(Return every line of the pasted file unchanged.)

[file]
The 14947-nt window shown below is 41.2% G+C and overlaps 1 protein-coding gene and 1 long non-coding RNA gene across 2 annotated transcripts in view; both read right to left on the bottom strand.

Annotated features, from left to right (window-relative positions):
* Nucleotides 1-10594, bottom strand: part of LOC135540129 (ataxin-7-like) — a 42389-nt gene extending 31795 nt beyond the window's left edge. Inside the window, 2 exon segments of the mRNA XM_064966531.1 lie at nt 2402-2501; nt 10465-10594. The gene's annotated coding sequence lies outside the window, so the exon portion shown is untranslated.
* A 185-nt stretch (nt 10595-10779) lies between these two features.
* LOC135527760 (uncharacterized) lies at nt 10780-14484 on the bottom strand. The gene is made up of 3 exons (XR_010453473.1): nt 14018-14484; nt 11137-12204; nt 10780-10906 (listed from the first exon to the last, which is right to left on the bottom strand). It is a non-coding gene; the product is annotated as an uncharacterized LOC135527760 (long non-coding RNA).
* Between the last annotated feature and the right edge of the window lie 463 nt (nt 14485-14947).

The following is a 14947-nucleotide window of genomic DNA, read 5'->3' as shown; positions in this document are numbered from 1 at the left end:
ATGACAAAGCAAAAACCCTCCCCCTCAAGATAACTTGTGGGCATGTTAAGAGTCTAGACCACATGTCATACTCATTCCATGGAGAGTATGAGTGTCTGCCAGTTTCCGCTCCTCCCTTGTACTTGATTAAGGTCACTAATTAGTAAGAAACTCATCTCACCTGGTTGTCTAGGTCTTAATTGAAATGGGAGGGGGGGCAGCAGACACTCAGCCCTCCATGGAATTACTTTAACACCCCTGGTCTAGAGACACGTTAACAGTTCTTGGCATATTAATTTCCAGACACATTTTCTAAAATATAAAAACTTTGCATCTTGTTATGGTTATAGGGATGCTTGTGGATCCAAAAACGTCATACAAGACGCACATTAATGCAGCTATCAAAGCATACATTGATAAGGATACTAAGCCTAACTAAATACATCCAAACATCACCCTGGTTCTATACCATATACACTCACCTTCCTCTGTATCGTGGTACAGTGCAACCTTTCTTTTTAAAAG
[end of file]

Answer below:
The 14947-nt window shown below is 41.2% G+C and overlaps 1 protein-coding gene and 1 long non-coding RNA gene across 2 annotated transcripts in view; both read right to left on the bottom strand.

Annotated features, from left to right (window-relative positions):
* Nucleotides 1-10594, bottom strand: part of LOC135540129 (ataxin-7-like) — a 42389-nt gene extending 31795 nt beyond the window's left edge. Inside the window, 2 exon segments of the mRNA XM_064966531.1 lie at nt 2402-2501; nt 10465-10594. The gene's annotated coding sequence lies outside the window, so the exon portion shown is untranslated.
* A 185-nt stretch (nt 10595-10779) lies between these two features.
* LOC135527760 (uncharacterized) lies at nt 10780-14484 on the bottom strand. The gene is made up of 3 exons (XR_010453473.1): nt 14018-14484; nt 11137-12204; nt 10780-10906 (listed from the first exon to the last, which is right to left on the bottom strand). It is a non-coding gene; the product is annotated as an uncharacterized LOC135527760 (long non-coding RNA).
* Between the last annotated feature and the right edge of the window lie 463 nt (nt 14485-14947).

The following is a 14947-nucleotide window of genomic DNA, read 5'->3' as shown; positions in this document are numbered from 1 at the left end:
ATGACAAAGCAAAAACCCTCCCCCTCAAGATAACTTGTGGGCATGTTAAGAGTCTAGACCACATGTCATACTCATTCCATGGAGAGTATGAGTGTCTGCCAGTTTCCGCTCCTCCCTTGTACTTGATTAAGGTCACTAATTAGTAAGAAACTCATCTCACCTGGTTGTCTAGGTCTTAATTGAAATGGGAGGGGGGGCAGCAGACACTCAGCCCTCCATGGAATTACTTTAACACCCCTGGTCTAGAGACACGTTAACAGTTCTTGGCATATTAATTTCCAGACACATTTTCTAAAATATAAAAACTTTGCATCTTGTTATGGTTATAGGGATGCTTGTGGATCCAAAAACGTCATACAAGACGCACATTAATGCAGCTATCAAAGCATACATTGATAAGGATACTAAGCCTAACTAAATACATCCAAACATCACCCTGGTTCTATACCATATACACTCACCTTCCTCTGTATCGTGGTACAGTGCAACCTTTCTTTTTAAAAG